Vestibular Migraine

Vestibular migraine is a term used to describe episodic vertigo or other vestibular symptoms attributed to migraine.
Vestibular migraine is characterized by recurrent episodes of vertigo. Most episodes last minutes to hours and may be spontaneous or triggered by visual or motion stimuli (eg, fluorescent lights, watching trains, busy patterns, crowds). Vertigo can be internal (a false sensation of self-motion) or external (a false sensation that the visual surround is spinning or flowing). Other commonly described vestibular symptoms include unsteadiness, visually induced vertigo, head motion intolerance, and nonvertiginous “dizzy” symptoms such as lightheadedness. Migrainous headaches are associated with most episodes of vestibular migraine. However, vertigo may occur without headache.
The typical frequency of attacks varies from daily to one or two each month. However, episodes may occur several times each day or on a near constant basis.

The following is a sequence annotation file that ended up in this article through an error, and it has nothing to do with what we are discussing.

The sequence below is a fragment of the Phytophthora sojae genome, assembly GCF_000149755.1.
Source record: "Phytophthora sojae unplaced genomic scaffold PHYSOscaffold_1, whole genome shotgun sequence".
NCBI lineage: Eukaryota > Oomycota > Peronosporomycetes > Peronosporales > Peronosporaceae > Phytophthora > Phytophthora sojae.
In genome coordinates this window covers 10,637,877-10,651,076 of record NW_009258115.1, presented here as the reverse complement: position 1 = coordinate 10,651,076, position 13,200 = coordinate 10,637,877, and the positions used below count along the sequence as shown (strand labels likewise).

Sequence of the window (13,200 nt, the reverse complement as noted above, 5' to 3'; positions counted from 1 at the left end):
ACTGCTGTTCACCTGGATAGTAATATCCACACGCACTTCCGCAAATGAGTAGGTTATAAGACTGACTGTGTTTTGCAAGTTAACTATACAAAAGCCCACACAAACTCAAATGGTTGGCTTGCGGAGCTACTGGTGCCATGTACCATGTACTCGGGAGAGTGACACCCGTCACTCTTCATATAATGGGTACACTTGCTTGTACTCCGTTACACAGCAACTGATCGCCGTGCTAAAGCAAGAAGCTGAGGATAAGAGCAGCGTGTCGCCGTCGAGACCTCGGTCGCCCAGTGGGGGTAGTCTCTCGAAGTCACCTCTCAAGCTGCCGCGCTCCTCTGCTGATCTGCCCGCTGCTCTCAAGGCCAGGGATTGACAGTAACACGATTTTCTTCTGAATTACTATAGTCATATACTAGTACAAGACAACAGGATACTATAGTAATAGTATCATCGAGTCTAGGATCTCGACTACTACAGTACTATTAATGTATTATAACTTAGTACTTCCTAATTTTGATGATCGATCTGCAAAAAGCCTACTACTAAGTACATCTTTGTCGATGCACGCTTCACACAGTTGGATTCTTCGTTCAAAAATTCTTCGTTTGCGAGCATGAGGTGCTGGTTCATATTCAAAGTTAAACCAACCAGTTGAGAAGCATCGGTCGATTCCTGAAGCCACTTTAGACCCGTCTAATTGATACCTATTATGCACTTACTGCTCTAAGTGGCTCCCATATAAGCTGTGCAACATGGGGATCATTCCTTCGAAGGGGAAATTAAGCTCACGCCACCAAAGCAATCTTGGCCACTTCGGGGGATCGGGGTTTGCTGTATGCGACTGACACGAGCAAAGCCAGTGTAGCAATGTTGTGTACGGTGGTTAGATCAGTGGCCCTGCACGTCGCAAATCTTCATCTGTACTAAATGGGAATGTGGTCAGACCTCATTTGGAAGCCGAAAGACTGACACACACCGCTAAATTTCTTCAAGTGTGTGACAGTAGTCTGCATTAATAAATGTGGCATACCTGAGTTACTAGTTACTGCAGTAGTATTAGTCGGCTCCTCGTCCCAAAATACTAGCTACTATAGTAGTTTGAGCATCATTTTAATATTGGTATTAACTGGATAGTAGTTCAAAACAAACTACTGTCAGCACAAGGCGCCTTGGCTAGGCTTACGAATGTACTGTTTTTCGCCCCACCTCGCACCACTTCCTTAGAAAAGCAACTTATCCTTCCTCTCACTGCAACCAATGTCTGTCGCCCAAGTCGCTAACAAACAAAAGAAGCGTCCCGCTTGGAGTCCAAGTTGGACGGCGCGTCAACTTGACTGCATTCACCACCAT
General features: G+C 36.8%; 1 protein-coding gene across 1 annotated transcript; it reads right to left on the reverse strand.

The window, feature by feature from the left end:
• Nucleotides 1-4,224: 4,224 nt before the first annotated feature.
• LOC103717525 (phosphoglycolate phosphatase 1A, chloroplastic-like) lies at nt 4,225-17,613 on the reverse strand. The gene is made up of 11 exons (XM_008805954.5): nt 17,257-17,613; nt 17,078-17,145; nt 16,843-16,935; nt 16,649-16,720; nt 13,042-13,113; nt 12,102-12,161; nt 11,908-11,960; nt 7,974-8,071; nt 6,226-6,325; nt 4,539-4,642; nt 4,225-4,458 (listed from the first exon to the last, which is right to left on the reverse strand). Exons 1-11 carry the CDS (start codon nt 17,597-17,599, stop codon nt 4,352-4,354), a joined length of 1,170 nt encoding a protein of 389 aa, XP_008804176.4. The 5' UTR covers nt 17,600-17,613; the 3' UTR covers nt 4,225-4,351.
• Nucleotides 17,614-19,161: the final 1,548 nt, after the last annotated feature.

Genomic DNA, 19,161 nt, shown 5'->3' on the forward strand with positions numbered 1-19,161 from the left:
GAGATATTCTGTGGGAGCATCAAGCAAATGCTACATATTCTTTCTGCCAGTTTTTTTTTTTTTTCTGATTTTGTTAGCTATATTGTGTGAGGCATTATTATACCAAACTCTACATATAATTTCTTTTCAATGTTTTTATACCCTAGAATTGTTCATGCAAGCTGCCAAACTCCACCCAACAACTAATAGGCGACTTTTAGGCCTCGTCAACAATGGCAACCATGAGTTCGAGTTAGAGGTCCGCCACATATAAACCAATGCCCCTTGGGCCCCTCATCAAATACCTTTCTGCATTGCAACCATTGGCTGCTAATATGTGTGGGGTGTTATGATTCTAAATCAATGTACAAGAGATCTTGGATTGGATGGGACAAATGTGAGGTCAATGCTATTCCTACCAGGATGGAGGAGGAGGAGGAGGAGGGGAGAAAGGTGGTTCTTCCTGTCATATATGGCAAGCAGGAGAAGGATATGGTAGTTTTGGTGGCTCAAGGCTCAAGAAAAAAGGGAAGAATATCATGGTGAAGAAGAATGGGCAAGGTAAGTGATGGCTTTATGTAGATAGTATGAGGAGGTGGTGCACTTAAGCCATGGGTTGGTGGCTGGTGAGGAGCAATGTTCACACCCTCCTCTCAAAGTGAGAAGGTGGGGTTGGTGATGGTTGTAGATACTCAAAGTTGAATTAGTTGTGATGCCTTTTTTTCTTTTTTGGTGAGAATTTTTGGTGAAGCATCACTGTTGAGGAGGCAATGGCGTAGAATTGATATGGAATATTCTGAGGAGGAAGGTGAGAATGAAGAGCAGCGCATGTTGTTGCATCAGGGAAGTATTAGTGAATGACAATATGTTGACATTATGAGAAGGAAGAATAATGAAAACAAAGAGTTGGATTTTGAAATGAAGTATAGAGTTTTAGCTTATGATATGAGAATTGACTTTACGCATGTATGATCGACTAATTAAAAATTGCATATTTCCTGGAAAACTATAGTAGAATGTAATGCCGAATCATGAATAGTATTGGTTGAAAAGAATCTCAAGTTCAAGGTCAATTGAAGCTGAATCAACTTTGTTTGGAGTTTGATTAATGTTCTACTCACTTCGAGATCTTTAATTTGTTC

Vestibular migraine episodes are often spontaneous. However, they may also be triggered by environmental stimuli. These triggers include:
•Sleep deprivation
•Certain foods
•Visual stimuli (eg, fluorescent lights, moving trains, crowds, busy visual patterns)
•Change of head position
The differential diagnosis of vestibular migraine includes disorders that produce episodic vertigo. These most often include Meniere disease, other migraine variants, benign paroxysmal positional vertigo (BPPV), and TIAs. Neuroimaging can be ordered to rule out transient ischemic attack (TIA) or stroke. Please call MCHN for an evaluation.

By: Alice Wong, NP